Belly up

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OK, Bill Kim, owner (with his wife, Yvonne Cadiz Kim) of Urban Belly, Belly Shack and now your latest, 6-week-old BellyQ: What's with all the bellies?

"Life starts from the belly, from the mother's womb," says Kim. "Everything starts from there, so it's a very caring and nurturing image I wanted to portray."

Kim is a former chef de cuisine at Charlie Trotter's and executive chef at Le Lan. He's rapidly becoming Chicago's version of David Chang, the superstar New York chef, making Korean-centric Asian food hip and accessible with a series of similarly named restaurants (Belly the common denominator with Kim; Momofuku with Chang). Belly Fire, Kim's bottled hot sauce (his take on sriracha sauce), just became available at Whole Foods. This is a guy on the rise.

Kim has yet to demand a king's ransom for his food, however, a circumstance for which all Chicagoans ought to be grateful. Urban Belly and Belly Shack are low-priced BYOs, of course, but even BellyQ, which Kim describes as his "all grown up" concept, keeps things affordable, despite the hip Market District location and full bar service. My last dinner, a table for four that indulged in a bit too much food, cocktails and a liter of wine, barely grazed the $200 mark.

Kim's cooking speaks to careful planning and a devotion to precision. Just about every ingredient on the menu, especially his proteins, undergoes a 24-hour marinade, but is handled gently, minimally thereafter. It's the chef's way of controlling his flavors. "I like things to be consistent," he says, "no matter who's cooking at what station."

Kim's kimchee, however, is barely 12 hours old (he prefers fresh to fermented) and, consequently, crunchy and vibrant. It's the star ingredient (co-starring double-smoked bacon) atop one of his crepelike Asian pancakes, crisped like micro-thin pizzas in a wood-burning oven (inherited from one sixtyblue, the previous restaurant in this space).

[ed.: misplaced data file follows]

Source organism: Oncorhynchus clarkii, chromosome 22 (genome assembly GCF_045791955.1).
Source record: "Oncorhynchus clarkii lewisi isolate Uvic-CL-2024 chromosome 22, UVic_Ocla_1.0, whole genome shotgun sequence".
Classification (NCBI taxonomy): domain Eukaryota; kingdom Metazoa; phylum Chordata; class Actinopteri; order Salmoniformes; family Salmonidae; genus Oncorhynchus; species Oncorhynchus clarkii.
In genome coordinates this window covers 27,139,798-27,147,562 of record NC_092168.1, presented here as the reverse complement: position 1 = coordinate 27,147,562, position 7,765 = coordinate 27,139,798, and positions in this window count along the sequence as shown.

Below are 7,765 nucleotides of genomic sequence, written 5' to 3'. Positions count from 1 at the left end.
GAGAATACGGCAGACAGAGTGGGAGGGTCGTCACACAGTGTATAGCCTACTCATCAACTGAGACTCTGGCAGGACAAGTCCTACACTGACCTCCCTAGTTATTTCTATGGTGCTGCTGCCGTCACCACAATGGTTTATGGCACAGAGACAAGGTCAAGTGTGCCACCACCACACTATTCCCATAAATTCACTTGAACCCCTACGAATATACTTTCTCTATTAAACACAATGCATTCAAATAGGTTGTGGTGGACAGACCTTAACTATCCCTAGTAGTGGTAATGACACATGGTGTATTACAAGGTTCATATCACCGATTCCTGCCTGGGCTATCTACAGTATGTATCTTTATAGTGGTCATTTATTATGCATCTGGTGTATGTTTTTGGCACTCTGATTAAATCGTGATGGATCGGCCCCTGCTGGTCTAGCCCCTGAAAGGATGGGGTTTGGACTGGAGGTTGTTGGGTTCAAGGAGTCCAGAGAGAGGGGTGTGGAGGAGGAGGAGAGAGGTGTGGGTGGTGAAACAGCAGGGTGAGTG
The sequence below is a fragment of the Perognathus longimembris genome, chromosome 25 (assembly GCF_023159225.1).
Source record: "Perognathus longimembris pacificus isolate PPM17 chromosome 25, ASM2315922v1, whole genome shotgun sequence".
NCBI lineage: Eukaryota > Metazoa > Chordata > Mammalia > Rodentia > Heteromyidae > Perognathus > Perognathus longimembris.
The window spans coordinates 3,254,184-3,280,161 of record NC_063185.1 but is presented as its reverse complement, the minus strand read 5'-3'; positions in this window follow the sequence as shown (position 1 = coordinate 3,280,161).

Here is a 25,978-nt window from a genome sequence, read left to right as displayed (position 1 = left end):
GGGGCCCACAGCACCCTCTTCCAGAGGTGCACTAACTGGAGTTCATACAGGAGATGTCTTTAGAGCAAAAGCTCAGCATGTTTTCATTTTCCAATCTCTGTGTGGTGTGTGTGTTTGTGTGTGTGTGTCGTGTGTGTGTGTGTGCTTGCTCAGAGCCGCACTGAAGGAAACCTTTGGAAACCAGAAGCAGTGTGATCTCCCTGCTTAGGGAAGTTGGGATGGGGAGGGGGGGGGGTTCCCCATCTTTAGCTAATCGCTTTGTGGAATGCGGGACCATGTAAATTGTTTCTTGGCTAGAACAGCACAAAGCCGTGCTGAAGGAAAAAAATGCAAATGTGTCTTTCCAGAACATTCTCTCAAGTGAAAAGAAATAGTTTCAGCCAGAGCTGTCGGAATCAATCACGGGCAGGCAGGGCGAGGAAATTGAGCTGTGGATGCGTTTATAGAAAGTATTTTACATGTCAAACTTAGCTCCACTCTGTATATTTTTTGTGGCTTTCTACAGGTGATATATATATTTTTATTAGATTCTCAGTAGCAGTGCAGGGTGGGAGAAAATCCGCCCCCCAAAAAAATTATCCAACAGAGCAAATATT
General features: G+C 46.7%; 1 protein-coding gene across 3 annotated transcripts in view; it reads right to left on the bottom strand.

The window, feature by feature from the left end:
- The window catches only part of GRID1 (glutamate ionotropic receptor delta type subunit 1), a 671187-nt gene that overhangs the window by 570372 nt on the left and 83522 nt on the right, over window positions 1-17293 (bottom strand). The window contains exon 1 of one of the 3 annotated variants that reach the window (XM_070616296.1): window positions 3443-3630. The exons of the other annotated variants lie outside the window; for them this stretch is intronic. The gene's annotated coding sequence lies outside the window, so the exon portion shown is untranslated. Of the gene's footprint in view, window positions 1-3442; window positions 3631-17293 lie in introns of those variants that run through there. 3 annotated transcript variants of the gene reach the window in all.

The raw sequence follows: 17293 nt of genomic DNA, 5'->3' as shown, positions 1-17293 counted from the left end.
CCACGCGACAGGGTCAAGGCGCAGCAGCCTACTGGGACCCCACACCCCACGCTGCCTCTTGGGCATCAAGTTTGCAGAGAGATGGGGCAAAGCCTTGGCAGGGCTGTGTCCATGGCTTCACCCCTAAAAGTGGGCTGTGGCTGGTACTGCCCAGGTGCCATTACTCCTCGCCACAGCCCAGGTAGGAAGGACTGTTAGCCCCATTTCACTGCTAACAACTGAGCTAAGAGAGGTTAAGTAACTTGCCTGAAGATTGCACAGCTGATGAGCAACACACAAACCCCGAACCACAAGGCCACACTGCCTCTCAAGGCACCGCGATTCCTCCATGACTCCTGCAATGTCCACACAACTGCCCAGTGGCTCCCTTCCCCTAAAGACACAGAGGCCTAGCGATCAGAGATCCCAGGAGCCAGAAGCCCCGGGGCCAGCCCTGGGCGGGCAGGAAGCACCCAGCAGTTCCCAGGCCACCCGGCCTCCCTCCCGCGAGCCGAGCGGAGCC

This is a restaurant that revels in the unconventional without getting too weird about it. The menu, for example, is designed as a small, multipage book, the dishes becoming more complex as you flip pages. At first there are tiny bites: boneless pieces of Thai-style fried chicken in a zingy lemon grass sauce, or panko-crusted tofu cubes with tart marinated vegetables. Then salads, such as a novel take on panzanella that combines avocado, black beans, grape tomatoes and spinach with crispy rice puffs, or an eat-with-your-hands Caesar, or, more simply, chilled soba noodles topped with oil-poached shrimp and Chinese eggplant.

The three hot pots on the menu are 20 ounces of soul-nurturing delight, particularly the mixed-seafood hot pot with toasted cumin seeds and custard-smooth pieces of house-made tofu. I'd put a couple of the tea-smoked entrees — thick slices of duck breast with Chinese broccoli, lamb ribs drenched in hoisin-rosemary barbecue sauce, both served with addictive Chinese steamed buns — in the nurturing category as well.